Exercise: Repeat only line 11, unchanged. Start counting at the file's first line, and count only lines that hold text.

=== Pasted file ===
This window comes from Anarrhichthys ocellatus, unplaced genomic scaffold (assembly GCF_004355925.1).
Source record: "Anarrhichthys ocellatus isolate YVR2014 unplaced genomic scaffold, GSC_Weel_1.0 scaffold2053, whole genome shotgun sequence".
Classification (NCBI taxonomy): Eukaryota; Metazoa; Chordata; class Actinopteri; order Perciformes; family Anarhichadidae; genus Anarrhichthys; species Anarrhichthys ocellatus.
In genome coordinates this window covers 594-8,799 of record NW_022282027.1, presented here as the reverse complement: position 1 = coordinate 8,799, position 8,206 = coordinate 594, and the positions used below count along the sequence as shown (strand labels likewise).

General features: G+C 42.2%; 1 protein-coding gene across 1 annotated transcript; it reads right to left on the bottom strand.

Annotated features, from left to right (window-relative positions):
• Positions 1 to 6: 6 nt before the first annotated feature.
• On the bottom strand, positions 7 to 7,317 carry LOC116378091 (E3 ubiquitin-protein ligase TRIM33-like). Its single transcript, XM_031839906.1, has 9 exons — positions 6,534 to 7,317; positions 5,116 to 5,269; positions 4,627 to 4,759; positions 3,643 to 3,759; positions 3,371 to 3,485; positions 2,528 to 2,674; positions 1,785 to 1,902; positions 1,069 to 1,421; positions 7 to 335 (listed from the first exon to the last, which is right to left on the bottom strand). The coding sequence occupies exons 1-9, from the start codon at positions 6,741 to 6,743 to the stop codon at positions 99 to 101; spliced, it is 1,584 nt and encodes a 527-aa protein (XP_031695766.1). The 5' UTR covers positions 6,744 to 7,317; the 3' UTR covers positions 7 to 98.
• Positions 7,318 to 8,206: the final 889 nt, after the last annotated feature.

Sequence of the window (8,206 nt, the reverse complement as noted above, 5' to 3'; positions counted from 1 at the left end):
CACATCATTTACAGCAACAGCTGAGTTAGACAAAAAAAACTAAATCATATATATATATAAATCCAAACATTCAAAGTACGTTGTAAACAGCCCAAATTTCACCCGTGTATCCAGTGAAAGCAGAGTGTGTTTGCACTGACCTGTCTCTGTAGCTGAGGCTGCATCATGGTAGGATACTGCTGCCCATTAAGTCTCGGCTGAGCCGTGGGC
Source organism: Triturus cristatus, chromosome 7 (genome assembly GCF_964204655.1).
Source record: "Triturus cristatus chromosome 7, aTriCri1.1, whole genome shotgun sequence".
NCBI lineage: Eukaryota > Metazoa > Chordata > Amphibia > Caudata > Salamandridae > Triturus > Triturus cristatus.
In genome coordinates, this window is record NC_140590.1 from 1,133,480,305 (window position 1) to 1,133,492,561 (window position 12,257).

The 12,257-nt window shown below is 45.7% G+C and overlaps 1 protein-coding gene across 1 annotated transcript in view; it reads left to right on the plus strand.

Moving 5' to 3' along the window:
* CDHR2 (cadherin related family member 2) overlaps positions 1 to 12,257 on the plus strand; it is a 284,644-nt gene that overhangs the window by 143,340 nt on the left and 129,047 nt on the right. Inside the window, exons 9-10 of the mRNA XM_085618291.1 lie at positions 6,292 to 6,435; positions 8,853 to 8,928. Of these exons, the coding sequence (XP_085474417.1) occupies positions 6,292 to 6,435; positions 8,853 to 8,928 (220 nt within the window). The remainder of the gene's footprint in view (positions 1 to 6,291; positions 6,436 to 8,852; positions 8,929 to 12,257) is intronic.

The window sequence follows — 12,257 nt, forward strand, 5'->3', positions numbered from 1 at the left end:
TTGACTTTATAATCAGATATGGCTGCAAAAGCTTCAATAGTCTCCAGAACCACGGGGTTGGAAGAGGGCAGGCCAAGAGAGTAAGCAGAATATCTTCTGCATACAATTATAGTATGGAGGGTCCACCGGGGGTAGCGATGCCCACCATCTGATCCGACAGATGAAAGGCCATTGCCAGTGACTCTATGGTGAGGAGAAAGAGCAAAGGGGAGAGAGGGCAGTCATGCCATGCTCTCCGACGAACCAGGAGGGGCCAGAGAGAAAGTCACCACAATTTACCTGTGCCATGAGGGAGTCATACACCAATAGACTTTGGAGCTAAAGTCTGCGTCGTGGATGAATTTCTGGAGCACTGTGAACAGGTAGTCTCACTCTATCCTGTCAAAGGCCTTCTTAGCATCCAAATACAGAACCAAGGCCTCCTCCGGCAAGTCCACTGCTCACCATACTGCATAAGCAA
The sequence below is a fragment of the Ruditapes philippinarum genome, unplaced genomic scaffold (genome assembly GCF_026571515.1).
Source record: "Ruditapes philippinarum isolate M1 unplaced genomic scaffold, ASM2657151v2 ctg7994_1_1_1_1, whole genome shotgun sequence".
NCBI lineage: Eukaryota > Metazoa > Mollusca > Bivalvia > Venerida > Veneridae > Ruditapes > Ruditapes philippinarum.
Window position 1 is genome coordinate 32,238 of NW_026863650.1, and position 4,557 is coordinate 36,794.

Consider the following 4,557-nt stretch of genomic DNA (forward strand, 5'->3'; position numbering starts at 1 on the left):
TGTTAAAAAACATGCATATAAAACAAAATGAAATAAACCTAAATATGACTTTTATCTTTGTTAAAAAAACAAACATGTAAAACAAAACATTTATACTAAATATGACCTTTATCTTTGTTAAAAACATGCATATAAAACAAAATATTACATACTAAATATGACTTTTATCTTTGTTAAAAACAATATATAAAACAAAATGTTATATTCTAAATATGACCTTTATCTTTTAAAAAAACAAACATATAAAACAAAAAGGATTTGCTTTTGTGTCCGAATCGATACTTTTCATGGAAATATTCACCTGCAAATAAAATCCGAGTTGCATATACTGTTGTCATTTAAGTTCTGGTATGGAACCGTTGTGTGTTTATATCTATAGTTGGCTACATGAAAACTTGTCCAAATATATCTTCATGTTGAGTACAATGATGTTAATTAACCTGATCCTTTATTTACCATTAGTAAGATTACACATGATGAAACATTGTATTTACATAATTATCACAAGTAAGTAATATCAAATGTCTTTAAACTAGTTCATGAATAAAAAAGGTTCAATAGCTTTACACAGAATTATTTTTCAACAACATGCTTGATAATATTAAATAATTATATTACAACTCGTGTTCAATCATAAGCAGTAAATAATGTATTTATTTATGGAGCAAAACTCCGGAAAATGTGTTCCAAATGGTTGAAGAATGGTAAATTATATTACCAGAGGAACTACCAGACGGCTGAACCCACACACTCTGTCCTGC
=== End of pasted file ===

CACATCATTTACAGCAACAGCTGAGTTAGACAAAAAAAACTAAATCATATATATATATAAATCCAAACATTCAAAGTACGTTGTAAACAGCCCAAATTTCACCCGTGTATCCAGTGAAAGCAGAGTGTGTTTGCACTGACCTGTCTCTGTAGCTGAGGCTGCATCATGGTAGGATACTGCTGCCCATTAAGTCTCGGCTGAGCCGTGGGC